Find Fisheries expertise in Australia

Agriculture, forestry and fishing make up 3% of Australia’s GDP (2008), while commercial fishing and the aquaculture industry is worth over $2 billion annually and employs around 16,000 people (9,700 directly and 6,200 indirectly) (2010).  Australia’s fishing zone is the world’s third largest (total of 8,148,250 km2) and it has a coastline of 36,735 km, but the waters lack nutrient-rich currents and, consequently, have low productivity. This may explain why Australia is only ranked 52nd in the world in terms of volume landed.

The catch profile is constituted by high value export species such as lobsters, prawns, tuna, salmon and abalone. Around 60% of Australia’s fishery production is exported, whilst the majority of aquaculture products are also exported. In 2005-2006, Hong Kong overtook Japan as Australia’s main export market for edible fisheries products. In value, 33% of edible fisheries products were exported to Hong Kong ($396 million) and 31% were exported to Japan ($371 million). The main edible fisheries products exported to Hong Kong are rock lobster and abalone.

The vast majority of Australia’s catch is marine as the inland fisheries are relatively small and declining due to low rainfall, few river systems and the cessation of commercial fishing in the Murray River. The three high value species of shrimp, lobster and abalone dominate the sector, contributing 49% of the value, though only 23% of production. Other major species include oysters, tuna, scallops and a variety of marine and estuarine fish.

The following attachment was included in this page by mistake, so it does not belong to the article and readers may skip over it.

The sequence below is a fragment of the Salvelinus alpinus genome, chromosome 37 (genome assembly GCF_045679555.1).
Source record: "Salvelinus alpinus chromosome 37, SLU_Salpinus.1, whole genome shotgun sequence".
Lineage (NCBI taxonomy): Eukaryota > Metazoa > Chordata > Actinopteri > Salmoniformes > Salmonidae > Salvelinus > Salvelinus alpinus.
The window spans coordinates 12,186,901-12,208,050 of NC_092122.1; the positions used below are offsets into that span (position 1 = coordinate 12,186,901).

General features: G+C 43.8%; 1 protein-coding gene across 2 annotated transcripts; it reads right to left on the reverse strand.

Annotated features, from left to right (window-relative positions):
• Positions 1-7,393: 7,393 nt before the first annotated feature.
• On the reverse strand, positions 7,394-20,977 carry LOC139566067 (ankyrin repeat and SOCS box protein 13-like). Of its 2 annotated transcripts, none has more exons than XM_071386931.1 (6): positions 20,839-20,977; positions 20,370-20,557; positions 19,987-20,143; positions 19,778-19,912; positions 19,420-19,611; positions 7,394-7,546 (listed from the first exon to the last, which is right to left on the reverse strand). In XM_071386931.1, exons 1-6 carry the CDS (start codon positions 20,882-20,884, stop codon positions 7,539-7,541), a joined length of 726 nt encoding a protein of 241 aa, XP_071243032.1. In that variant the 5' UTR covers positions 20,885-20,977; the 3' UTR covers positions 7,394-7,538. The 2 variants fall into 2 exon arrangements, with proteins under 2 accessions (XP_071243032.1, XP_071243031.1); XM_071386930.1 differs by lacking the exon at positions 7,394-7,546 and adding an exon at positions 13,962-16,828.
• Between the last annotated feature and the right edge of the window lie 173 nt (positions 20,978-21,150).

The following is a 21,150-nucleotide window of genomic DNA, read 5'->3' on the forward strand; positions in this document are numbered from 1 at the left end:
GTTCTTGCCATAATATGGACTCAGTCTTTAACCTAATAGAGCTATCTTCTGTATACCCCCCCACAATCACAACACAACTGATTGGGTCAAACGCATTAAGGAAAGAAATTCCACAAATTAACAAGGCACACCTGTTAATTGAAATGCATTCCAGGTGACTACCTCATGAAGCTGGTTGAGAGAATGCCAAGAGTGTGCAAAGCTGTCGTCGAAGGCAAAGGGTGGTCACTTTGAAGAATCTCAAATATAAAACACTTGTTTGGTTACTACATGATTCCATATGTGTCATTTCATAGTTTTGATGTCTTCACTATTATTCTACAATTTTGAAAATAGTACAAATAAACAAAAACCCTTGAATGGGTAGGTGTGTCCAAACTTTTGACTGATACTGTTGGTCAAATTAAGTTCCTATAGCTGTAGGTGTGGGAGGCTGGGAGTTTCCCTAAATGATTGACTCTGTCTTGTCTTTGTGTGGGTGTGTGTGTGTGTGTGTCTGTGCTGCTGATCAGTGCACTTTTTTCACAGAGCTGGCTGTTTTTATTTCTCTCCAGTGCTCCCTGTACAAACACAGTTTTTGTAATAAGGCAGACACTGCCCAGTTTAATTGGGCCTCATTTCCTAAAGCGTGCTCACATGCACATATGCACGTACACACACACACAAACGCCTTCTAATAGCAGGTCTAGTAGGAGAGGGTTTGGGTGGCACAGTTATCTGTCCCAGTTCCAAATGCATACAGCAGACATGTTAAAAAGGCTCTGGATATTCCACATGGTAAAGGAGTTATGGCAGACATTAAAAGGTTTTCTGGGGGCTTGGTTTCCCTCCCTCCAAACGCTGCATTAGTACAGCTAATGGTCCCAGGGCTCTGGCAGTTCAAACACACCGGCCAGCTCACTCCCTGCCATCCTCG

Aquaculture occurs throughout Australia, from the tropical north to the temperate south. Most of the value of Australian aquaculture production comes from high value species such as pearls, salmonids and tuna but there are over forty species commercially produced in Australia.  Shrimp fisheries dominate production in the northern Queensland areas, while abalone and rock lobsters are important in New South Wales, Victoria, Tasmania and South Australia.  Aquaculture is a developing industry in Australia but continues to grow, largely due to the growth of the southern Bluefin tuna farming in South Australia contributing nearly half of the value of all aquaculture activities, and pearl culture which contributed about a quarter.

Quotas have been introduced in some of the fisheries to reduce fishing to sustainable levels.

Fisheries organisations in Australia
Age, The
Antarctic Fisheries
Australian Fisheries Management Authority (AFMA)
Bass Strait Central Zone Scallop Fishery
Christmas Island and Cocos (Keeling) Islands Fisheries
Coral Sea Fishery
Department of Agriculture, Fisheries and Forestry
Eastern Tuna and Billfish Fishery
Norfolk Island Fishery
North West Slope Trawl Fishery
Northern Prawn Fishery
Skipjack Tuna Fisheries
Small Pelagic Fishery
South Tasman Rise
Southern and Eastern Scalefish and Shark Fishery
Southern Bluefin Tuna Fishery
Southern Squid Jig Fishery
Torres Strait Regional Authority, The
Western Deepwater Trawl Fishery
Western Tuna and Billfish Fishery